Let me give you some short notes under your own headings.

You have a wide vocabulary and a love of books and I sense you devour them rapidly. Your response to words is aural and perhaps a little hasty, which sometimes leads you to neglect their meanings. So that readers can appreciate your extract, I have corrected the occasional misuse. For instance, in your first paragraph, you had the sea chain ‘bedraggled with seaweed’ but unfortunately nothing can be bedraggled by anything, so another word is required. I suggest ‘befouled’, since it’s both nautical (associated with fouled anchors and rudders) and negative (this is a threatening scene). In your third-to-last paragraph, Jeremiah ‘emitted the news’ when of course he should have ‘omitted’ it. Don’t hesitate to use a dictionary to check your chosen words.

For ease of reading I suggest you avoid unnecessary capital letters, as in ‘Southern Breakwater’ or ‘Crusades’.

Another aspect of your style that you could watch is repetition. You use the word ‘spewing’ twice on your first page. Chains do not spew, so I’d suggest ‘stretched’ for the first use. You use ‘after’ twice in one sentence, where it has two meanings.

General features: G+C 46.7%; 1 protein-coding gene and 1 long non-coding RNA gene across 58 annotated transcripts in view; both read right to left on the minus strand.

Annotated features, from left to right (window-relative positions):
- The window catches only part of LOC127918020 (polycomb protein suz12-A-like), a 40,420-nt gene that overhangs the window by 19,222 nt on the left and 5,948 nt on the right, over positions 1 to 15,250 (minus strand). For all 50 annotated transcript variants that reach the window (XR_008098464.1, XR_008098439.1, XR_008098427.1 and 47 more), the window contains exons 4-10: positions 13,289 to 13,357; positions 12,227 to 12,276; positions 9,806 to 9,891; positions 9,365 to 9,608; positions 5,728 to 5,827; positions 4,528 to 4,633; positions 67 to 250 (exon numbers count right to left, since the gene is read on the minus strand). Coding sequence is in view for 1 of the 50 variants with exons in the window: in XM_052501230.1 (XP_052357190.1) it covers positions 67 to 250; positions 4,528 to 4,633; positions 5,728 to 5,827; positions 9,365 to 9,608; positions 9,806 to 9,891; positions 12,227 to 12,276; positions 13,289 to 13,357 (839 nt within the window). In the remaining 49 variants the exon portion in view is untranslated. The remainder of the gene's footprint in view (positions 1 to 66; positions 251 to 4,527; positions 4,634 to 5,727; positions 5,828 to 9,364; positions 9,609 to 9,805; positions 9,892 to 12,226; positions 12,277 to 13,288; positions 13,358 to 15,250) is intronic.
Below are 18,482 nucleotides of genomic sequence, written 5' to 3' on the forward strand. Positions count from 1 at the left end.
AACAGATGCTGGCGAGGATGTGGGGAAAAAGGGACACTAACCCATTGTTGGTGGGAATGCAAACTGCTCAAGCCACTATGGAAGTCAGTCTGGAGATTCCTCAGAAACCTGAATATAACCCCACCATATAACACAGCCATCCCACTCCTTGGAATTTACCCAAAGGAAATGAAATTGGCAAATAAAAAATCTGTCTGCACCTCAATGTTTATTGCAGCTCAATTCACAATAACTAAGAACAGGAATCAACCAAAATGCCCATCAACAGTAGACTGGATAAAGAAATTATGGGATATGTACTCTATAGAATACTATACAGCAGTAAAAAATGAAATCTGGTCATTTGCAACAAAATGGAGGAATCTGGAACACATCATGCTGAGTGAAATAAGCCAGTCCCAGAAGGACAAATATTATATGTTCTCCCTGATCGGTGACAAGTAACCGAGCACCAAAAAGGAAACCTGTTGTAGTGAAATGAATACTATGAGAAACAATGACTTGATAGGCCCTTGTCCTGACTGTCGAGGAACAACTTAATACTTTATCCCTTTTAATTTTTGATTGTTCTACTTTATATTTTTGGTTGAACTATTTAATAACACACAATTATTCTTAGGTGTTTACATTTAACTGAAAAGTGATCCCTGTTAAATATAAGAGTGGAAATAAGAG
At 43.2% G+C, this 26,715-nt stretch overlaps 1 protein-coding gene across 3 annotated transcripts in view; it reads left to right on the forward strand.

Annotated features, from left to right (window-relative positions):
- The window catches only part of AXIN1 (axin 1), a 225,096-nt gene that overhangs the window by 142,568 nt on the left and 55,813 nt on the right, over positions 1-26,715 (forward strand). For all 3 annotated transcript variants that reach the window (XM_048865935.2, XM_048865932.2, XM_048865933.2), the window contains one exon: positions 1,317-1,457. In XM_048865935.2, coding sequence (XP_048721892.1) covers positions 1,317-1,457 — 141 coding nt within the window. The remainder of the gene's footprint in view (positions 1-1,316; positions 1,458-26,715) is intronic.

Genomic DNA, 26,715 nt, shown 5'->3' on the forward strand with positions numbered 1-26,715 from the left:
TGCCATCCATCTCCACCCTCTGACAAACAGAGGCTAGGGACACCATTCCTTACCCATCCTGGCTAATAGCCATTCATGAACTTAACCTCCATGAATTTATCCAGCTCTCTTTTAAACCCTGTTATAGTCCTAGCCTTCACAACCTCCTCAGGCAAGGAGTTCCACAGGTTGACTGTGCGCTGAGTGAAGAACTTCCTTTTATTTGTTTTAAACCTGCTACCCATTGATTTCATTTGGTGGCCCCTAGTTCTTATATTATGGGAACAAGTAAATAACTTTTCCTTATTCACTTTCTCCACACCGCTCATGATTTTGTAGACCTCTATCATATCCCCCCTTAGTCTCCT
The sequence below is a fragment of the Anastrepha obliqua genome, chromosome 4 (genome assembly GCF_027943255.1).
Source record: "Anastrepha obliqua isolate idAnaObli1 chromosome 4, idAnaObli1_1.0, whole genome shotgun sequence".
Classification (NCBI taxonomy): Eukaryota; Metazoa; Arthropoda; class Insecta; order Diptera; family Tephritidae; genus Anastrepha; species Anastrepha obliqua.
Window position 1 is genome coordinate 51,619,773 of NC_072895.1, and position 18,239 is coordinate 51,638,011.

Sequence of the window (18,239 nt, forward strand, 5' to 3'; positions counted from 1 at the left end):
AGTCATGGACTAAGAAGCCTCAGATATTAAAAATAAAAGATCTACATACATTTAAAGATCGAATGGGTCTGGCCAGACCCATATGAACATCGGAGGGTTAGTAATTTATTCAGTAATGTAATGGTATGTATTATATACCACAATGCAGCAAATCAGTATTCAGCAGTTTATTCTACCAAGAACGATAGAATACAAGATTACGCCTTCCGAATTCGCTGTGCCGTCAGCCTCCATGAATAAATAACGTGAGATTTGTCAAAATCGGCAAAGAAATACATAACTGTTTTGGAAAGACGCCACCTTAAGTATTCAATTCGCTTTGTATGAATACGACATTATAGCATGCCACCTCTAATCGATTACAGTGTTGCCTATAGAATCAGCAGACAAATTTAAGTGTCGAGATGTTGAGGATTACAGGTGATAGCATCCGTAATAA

Your descriptions are well done but this is war and you occasionally take the crispness out of the action by over-elaboration. For instance, when Jeremiah is on the ramparts, his fiddling with his belt and the information that he’s had to take it in a notch lately seem irrelevant before the magnitude of what he’s facing. Your scene-setting is excellent and will be improved by simply removing any over-elaboration.

You’ve set up the conflict well: how is Jeremiah going to survive the destruction of Acre, when everyone around him, including the blue-eyed boy, are being killed? One aspect of the basic situation you could pay attention to is accuracy. Where did the recruits come from? They must have arrived by land as they couldn’t have run the Mameluke blockade. I think the reader needs to be briefly told this. Why did von Eschenbach hand his last crucial military task (deploying the new troops) to a hospital orderly instead of a hospitaller knight (note the spelling of hospitaller)? Was he covering himself by letting the blame of ultimate defeat fall on Jeremiah? Readers are always keen to follow the mechanics of war and you have made tactics central to the novel at this point—make sure they’re well understood. An example is carabohas, which were gigantic six-man slingshots. They could not ‘mine’ walls, but they could break them down. The last part of your third-to-last paragraph might read: ‘the Sultan’s men had already reached the walls with their heavy wicker screens and had started attacking the towers with carabohas, gigantic slingshots that would eventually bring them down.’ You’d also need to tell the reader what the wicker screens are for.